Fascinating rant from Jon Talton:

“Let the sequester happen and keep it going. Ever since Ronald Reagan ran for the presidency, politicians have gotten ahead by claiming “government is the problem.” And voters accept this as they accept their Social Security checks, Medicare benefits, safe food and drugs, freeways and roads to drive on, in vehicles powered by gasoline kept artificially cheap by federal subsidies, armies and fleets, live in a Sun Belt made habitable by federal initiatives from the TVA to the SRP, survive airplane flights thanks to government air traffic control…and they think government is the problem. A people this stupid and corrupt deserves the real-life experiment of seeing whether they really are rugged individualists who don’t need no gub’ment. Bring it on.”

- Jon Talton, on the current U.S. budget crisis.

Discuss . . .

Category: Politics, Really, really bad calls, Taxes and Policy

Please use the comments to demonstrate your own ignorance, unfamiliarity with empirical data and lack of respect for scientific knowledge. Be sure to create straw men and argue against things I have neither said nor implied. If you could repeat previously discredited memes or steer the conversation into irrelevant, off topic discussions, it would be appreciated. Lastly, kindly forgo all civility in your discourse . . . you are, after all, anonymous.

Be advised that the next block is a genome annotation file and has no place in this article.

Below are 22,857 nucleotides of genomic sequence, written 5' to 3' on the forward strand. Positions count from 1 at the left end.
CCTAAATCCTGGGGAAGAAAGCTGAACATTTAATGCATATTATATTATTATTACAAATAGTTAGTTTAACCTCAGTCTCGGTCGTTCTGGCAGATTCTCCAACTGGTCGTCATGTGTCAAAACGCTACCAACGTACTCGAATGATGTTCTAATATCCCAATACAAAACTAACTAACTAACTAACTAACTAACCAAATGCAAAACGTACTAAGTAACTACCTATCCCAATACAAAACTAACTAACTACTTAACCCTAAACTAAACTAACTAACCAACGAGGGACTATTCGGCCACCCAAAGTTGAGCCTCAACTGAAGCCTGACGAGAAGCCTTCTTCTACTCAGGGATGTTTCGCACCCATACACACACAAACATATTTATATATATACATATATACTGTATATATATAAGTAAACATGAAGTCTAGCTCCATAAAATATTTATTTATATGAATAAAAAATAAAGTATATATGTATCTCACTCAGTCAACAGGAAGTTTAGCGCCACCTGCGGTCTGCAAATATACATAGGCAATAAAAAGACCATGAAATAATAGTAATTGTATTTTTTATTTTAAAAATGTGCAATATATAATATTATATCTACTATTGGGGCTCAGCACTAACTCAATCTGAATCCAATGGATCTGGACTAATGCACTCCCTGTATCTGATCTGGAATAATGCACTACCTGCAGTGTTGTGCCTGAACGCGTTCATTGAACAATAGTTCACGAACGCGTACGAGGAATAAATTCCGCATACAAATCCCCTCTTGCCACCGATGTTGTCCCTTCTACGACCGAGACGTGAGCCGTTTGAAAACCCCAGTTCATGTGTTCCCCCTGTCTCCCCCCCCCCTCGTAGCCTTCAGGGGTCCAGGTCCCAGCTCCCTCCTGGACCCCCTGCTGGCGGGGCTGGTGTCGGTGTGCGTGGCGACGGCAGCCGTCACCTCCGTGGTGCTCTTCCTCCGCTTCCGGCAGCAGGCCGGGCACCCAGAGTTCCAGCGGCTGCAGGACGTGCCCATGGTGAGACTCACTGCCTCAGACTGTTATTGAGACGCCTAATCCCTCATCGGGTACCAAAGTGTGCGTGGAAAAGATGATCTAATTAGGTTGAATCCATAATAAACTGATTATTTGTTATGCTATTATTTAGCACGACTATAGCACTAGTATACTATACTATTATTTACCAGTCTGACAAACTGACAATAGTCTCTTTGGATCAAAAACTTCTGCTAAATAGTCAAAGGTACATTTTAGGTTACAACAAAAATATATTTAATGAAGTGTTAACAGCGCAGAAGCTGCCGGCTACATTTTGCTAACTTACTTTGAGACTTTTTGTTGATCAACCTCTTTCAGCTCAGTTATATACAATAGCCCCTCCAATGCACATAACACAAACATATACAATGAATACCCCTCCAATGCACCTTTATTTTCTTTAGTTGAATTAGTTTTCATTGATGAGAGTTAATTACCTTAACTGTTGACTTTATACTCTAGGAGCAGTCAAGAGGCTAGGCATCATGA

39 Responses to “QOTD: “Let the sequester happen””

  1. Lee Adler says:

    I agree with the sentiment, but as Yogi said, “In theory, there’s no difference between theory and practice, but in practice there is.”